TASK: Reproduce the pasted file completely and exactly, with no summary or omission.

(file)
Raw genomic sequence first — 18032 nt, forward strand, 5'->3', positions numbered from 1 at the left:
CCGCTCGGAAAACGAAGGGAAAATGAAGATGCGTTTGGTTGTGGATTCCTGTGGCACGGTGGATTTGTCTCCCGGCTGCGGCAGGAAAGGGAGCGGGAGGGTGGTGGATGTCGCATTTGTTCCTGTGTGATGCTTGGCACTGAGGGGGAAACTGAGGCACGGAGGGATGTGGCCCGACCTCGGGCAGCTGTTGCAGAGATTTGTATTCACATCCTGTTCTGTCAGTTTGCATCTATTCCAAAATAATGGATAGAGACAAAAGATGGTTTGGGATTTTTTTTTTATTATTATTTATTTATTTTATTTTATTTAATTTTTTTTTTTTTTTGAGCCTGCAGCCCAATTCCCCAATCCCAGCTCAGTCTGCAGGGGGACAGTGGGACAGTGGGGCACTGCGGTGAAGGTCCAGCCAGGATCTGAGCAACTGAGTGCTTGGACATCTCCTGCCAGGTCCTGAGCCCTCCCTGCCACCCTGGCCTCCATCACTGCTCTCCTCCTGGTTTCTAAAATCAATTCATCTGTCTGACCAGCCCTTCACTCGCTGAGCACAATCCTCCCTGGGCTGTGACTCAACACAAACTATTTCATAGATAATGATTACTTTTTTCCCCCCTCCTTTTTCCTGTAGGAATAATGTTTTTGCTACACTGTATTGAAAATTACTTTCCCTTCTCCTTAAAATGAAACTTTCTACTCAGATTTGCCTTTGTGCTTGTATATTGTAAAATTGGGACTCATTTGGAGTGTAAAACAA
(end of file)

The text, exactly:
Raw genomic sequence first — 18032 nt, forward strand, 5'->3', positions numbered from 1 at the left:
CCGCTCGGAAAACGAAGGGAAAATGAAGATGCGTTTGGTTGTGGATTCCTGTGGCACGGTGGATTTGTCTCCCGGCTGCGGCAGGAAAGGGAGCGGGAGGGTGGTGGATGTCGCATTTGTTCCTGTGTGATGCTTGGCACTGAGGGGGAAACTGAGGCACGGAGGGATGTGGCCCGACCTCGGGCAGCTGTTGCAGAGATTTGTATTCACATCCTGTTCTGTCAGTTTGCATCTATTCCAAAATAATGGATAGAGACAAAAGATGGTTTGGGATTTTTTTTTTATTATTATTTATTTATTTTATTTTATTTAATTTTTTTTTTTTTTTGAGCCTGCAGCCCAATTCCCCAATCCCAGCTCAGTCTGCAGGGGGACAGTGGGACAGTGGGGCACTGCGGTGAAGGTCCAGCCAGGATCTGAGCAACTGAGTGCTTGGACATCTCCTGCCAGGTCCTGAGCCCTCCCTGCCACCCTGGCCTCCATCACTGCTCTCCTCCTGGTTTCTAAAATCAATTCATCTGTCTGACCAGCCCTTCACTCGCTGAGCACAATCCTCCCTGGGCTGTGACTCAACACAAACTATTTCATAGATAATGATTACTTTTTTCCCCCCTCCTTTTTCCTGTAGGAATAATGTTTTTGCTACACTGTATTGAAAATTACTTTCCCTTCTCCTTAAAATGAAACTTTCTACTCAGATTTGCCTTTGTGCTTGTATATTGTAAAATTGGGACTCATTTGGAGTGTAAAACAA